In 1923 the Regiment was deployed to Risalpur, India. In 1927
the Regiment discarded the numeral 6th and, instead, inserted
Inniskilling into the title to become the 5th Inniskilling Dragoon
Guards. The following year the Regiment returned to the UK for the
first time as the new regiment. In 1935 it gained the Royal
accolade to become the 5th Royal Inniskilling Dragoon Guards.
In 1938 the Regiment was mechanised and the following year, just
prior to the Second World War, they joined the newly-formed Royal
Armoured Corps (RAC).
The Regiment was part of British Expeditionary Force (BEF),
acting as the reconnaissance regiment of British 4th Infantry
Division, and was deployed to The Continent shortly after war broke
out. On 10 May 1940 the Germans launched their invasion of the Low
Countries, thus ending what was known as Phoney War. The German
invasion was swift and successful, the Allied forces in Belgium
having to retreat to Escaut River. Fierce fighting continued, the
BEF continuing to withdraw further until the order was given for
them to withdraw to Dunkirk in northern France where they
joined with the 4/7th Royal Dragoon Guards to form a composite
regiment to fight the rearguard action as both had lost the
majority of their tanks.
The Regiment remained in the UK until 1944 when it landed in
Normandy a month after the D-Day landings, where it joined the 22nd
Armoured Brigade 7th Armoured Division (the famed 'Desert Rats').
Heavy fighting was still raging in Normandy and the Regiment took
part in actions in Mont Pincon in early August and, subsequently,
at St Pierre La Vielle. The Regiment saw further service in
Northern France, including helping in the capture of Lisieux on 23
August, and later crossing the Risle, advancing rapidly to the
River Seine. The Inniskilling's began their advance on Belgium on
31 August, the 7th Armoured Division's objective was the city of
Ghent, crossing the River Somme, where the Regiment's predecessor
regiments had fought during World War I, and the Authie river.
The Division had made a remarkable advance on the Franco-Belgian
border but having consumed enormous amounts of fuel, could not
continue and so a a smaller force comprising the Regiment and The
11th Hussars advanced to capture Ghent entering the city on 5
September. The Regiment was involved in the heavy fighting around
the River Maas that began in late October.
In January 1945, the Regiment took part in
the action to clear the west bank of the River Roer and
subsequently in the crossing of the river Rhine, which began on 25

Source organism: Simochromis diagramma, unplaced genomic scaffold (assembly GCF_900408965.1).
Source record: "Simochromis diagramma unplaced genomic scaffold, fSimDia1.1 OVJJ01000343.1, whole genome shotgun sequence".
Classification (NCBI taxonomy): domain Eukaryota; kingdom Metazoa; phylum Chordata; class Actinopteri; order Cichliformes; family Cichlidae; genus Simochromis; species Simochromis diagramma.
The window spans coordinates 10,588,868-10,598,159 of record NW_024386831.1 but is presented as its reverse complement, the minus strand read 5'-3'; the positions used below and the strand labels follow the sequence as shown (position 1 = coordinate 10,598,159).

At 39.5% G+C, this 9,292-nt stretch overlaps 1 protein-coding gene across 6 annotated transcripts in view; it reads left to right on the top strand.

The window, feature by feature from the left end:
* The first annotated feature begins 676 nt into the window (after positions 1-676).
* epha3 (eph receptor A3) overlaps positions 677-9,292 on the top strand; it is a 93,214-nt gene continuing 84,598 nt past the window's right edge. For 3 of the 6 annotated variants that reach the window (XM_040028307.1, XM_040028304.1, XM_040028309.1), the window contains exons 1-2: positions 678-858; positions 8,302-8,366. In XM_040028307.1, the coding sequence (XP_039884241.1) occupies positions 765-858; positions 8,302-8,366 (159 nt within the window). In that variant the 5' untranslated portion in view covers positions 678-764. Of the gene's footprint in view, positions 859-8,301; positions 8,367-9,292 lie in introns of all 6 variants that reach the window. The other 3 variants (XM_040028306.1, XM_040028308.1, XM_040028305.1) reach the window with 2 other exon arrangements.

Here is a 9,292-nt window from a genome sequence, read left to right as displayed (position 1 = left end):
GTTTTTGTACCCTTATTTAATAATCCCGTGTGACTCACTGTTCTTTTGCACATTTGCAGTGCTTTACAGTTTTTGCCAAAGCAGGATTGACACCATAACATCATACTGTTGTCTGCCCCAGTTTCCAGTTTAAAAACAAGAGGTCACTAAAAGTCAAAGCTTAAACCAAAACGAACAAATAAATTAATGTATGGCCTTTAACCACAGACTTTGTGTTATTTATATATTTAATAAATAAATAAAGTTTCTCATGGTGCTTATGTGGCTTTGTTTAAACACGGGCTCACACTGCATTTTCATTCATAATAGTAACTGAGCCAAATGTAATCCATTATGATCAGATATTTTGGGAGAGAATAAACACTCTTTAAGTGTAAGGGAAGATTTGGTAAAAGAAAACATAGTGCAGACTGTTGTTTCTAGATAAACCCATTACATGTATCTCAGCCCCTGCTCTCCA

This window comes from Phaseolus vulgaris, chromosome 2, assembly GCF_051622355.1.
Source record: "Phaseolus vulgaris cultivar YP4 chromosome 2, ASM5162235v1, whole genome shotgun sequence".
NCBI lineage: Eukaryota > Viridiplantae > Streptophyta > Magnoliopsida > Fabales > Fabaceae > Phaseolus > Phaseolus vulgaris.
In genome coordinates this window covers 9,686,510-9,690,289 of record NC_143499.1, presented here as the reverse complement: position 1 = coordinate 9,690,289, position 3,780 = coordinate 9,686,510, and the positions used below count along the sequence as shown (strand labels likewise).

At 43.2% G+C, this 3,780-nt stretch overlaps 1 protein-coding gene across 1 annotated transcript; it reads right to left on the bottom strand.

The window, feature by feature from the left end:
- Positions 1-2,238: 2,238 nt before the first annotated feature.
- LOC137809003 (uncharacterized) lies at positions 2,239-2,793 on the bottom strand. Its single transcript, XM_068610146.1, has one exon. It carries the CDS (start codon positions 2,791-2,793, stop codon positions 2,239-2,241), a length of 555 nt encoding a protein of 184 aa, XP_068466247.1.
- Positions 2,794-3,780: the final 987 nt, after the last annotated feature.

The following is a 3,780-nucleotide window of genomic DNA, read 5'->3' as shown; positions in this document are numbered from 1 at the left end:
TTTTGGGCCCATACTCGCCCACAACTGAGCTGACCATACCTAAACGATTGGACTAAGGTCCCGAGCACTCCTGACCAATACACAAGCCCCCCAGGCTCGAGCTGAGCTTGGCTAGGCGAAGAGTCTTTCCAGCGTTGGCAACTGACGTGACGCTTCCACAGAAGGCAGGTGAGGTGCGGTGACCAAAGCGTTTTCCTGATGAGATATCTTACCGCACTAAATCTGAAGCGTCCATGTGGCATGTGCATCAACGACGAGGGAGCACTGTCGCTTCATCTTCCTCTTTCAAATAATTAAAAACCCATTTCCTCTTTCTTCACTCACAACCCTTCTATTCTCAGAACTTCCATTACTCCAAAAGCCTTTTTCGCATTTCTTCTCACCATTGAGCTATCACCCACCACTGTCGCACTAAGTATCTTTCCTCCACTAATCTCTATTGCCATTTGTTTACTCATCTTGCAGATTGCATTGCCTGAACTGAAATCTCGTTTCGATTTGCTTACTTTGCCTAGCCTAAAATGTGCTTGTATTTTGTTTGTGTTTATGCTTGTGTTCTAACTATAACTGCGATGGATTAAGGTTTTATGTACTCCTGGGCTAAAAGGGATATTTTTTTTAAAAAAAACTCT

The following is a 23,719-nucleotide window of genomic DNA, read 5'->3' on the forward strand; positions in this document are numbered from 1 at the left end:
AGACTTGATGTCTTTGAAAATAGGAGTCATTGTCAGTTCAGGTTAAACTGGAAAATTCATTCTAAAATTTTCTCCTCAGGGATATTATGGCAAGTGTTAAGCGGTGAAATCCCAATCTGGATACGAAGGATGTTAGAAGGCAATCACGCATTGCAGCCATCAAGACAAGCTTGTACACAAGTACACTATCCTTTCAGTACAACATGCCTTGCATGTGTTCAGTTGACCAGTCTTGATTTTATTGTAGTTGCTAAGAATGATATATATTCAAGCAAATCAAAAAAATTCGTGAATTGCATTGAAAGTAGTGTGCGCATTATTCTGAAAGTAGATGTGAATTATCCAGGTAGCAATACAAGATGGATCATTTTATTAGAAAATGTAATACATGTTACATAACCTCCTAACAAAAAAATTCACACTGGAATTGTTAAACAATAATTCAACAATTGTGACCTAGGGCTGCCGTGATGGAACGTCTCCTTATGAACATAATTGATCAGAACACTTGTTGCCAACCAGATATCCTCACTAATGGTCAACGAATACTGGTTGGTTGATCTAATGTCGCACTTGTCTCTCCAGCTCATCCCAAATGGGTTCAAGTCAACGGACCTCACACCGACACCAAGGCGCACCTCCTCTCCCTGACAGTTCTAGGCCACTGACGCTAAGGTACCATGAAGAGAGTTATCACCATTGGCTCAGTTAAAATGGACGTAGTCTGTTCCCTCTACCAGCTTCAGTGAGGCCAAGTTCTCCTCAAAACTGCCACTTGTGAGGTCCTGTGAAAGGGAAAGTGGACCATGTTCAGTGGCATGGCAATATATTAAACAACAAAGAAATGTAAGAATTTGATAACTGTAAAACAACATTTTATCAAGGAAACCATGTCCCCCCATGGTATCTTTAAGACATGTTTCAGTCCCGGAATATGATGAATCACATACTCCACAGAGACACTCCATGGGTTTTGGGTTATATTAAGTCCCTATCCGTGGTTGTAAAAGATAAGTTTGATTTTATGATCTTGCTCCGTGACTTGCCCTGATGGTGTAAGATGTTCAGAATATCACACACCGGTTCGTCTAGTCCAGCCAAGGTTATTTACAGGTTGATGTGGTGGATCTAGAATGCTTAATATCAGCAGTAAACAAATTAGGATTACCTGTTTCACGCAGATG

March, the objective being to head eastward for the city
of Hamburg. Meeting fierce resistance on German soil, the Regiment
played a prominent role in the capture of a number of towns during
the rapid advance into Germany, notably in April;
Ibbenburen, Wildehausen and the attack on Soltau before
the advance on Hamburg, which they entered on May 3rd.
They remained in Germany as part of the Occupying Forces.
In December 1951 the Regiment arrived in Korea as part of
1st Commonwealth Division to fight in the Korean War which had
been raging since 1948. They remained there for a year taking
part in many actions including B Squadron's support of The
Black Watch in the methodical effort to dislodge the Chinese from
'The Hook'. The 5th Inniskillings left Korea the following
month, arriving in the Suez Canal Zone just prior to its handover
to the Egyptians and returned home to the UK the following
In 1964 the Regiment had squadrons in three British territories
Aden, Bahrain and Hong Kong and in 1965 served in the
British Military Bases Libya. In 1966, A Squadron deployed to
Cyprus to act in the reconnaissance role for the United Nations
(UN) forces there to prevent conflict from breaking out between the
opposing Greek and Turkish Cypriots. In 1968 the Regiment returned
home and shortly afterwards were posted to the Garrison
of Muenster, West Germany as part of the British Army of the
Rhine. October 1973 saw another deployment to Cyprus as part
of UN forces returning in May 1974. In 1981 the Regiment served on
OP BANNER in Northern Ireland for 4 months. In 1984 the
Inniskillings returned to the UK but found themselves back in
Paderborn, BAOR just two years later.
In 1992, as a consequence of the Options for Change defence
cuts, the Regiment was amalgamated with the 4th/7th Royal Dragoon
Guards to form the Royal Dragoon Guards.